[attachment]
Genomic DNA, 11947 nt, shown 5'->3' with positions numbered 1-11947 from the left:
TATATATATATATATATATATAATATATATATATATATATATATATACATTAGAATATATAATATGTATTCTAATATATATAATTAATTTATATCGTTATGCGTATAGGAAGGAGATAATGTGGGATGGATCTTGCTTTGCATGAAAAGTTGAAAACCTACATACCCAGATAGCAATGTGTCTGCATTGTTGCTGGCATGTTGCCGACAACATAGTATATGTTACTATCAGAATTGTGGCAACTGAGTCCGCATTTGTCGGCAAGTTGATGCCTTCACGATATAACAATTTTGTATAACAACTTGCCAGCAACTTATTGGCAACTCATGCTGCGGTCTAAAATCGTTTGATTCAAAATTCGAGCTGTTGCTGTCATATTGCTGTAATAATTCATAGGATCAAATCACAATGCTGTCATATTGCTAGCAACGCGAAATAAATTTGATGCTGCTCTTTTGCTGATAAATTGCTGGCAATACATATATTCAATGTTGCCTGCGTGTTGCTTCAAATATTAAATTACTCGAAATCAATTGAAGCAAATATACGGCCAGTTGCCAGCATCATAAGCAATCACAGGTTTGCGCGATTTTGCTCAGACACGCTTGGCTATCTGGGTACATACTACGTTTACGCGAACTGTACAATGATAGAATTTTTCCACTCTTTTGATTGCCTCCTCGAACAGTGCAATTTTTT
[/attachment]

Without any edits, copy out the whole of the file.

Genomic DNA, 11947 nt, shown 5'->3' with positions numbered 1-11947 from the left:
TATATATATATATATATATATAATATATATATATATATATATATATACATTAGAATATATAATATGTATTCTAATATATATAATTAATTTATATCGTTATGCGTATAGGAAGGAGATAATGTGGGATGGATCTTGCTTTGCATGAAAAGTTGAAAACCTACATACCCAGATAGCAATGTGTCTGCATTGTTGCTGGCATGTTGCCGACAACATAGTATATGTTACTATCAGAATTGTGGCAACTGAGTCCGCATTTGTCGGCAAGTTGATGCCTTCACGATATAACAATTTTGTATAACAACTTGCCAGCAACTTATTGGCAACTCATGCTGCGGTCTAAAATCGTTTGATTCAAAATTCGAGCTGTTGCTGTCATATTGCTGTAATAATTCATAGGATCAAATCACAATGCTGTCATATTGCTAGCAACGCGAAATAAATTTGATGCTGCTCTTTTGCTGATAAATTGCTGGCAATACATATATTCAATGTTGCCTGCGTGTTGCTTCAAATATTAAATTACTCGAAATCAATTGAAGCAAATATACGGCCAGTTGCCAGCATCATAAGCAATCACAGGTTTGCGCGATTTTGCTCAGACACGCTTGGCTATCTGGGTACATACTACGTTTACGCGAACTGTACAATGATAGAATTTTTCCACTCTTTTGATTGCCTCCTCGAACAGTGCAATTTTTT